Computer Jargon Explained

Technology advancements are happening far quicker than most of us can keep up with. Ultimately, as technology changes so does the endless amount of terminology and jargon that we have to get to grips with. This guide to computer jargon will help you to understand the difference between a Hard Drive and the cloud, and everything in between.


Hard disk drive – This is essentially the place where your computer stores information on a permanent basis. If you create a Word document or a PowerPoint presentation you’ll save it to your hard disk drive and it will stay there until you delete it.

Random Access Memory (RAM) – Whenever you have a program open on your computer it is running from your RAM. RAM is your computer’s memory that is used for running programmes. Ultimately the greater amount of RAM your computer has, the more programmes it will be able to handle at once.

USB stick – USB sticks work in a similar way to your hard disk drive in that you can save information to them. However, as these can be plugged into any computer with a USB port you’ll be able to access the files from any system that you plug it into. The files will stay on your device until you delete them.

Motherboard – The motherboard is a circuit board that links everything together on your computer or mobile device; consider it the main hub that allows everything to work with each other.


Operating System (OS) – An operating system is a piece of software on your device that is responsible for how things look and behave. There is a wealth of operating systems available on both mobiles and computers and their main difference is appearance. From a functional perspective all these operating systems translate your command into a response from your device, essentially being the thing that allows you to interact with your mobile or computer.

The Internet & Connectivity:

Web browser – A piece of software that displays websites and allows you to search the web.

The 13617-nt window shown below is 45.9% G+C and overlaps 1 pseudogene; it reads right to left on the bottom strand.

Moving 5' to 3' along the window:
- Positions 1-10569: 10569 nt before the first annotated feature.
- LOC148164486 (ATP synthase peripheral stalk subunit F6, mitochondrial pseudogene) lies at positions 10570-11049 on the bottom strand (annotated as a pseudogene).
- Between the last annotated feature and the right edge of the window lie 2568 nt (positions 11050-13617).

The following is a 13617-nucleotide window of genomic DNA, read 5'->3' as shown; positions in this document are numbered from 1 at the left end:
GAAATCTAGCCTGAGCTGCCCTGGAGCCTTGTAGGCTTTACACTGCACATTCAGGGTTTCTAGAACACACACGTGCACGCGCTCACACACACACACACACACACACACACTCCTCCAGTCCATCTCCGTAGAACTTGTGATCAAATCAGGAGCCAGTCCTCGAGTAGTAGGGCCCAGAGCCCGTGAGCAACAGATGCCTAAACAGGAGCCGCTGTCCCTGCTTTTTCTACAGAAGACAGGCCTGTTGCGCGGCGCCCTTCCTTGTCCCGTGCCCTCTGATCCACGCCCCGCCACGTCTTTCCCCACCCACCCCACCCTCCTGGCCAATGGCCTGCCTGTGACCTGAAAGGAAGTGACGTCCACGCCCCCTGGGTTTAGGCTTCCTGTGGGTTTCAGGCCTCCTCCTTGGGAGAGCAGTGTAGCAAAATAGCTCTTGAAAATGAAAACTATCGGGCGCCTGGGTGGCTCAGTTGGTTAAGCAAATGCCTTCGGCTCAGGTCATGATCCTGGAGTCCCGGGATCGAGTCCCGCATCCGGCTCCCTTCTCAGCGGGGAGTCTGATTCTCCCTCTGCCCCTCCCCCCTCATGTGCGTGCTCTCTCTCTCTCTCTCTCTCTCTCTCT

Local Area Network – A Local Area Network is any network of devices that are connected to each other to share information. Generally these are used within businesses to share documents, images, videos and more.

Wi-Fi – Wi-Fi is used to connect a wireless device to the Internet through a wireless hotspot.

Bluetooth – Bluetooth is a wireless connection that deals with short-range signals. The latest version of Bluetooth is version 4 and each version indicates a difference in usage, connection speed and compatibility. Devices such as wireless headsets and car kits primarily operate via Bluetooth.

IP-Address – This is a unique number that is assigned to every device that connects to the Internet or a network.

Server – A powerful computer that sends information to other devices ether through the Internet or a network. The most common use of a server is the hosting of websites. As a user connects to a server they will be displayed a webpage.

Proxy – A server that acts as an intermediary from users that are looking to gain access to information held from other servers.

The cloud – The use of networks and remote servers to store information on the Internet rather than on a hard disk drive.

Internet Security:

Malware – Refers to a host of hostile software that are designed to harm your system. These include viruses, worms, spyware, adware and much more.

Anti-virus – A piece of software that is designed specifically to detect and destroy computer viruses before they infect your system.

Firewall – Firewalls are programmes that act to try and protect computers from malware. This is achieved by controlling the inbound and outbound communications of a device to reduce the risk of viewing information that could potentially harm your device.

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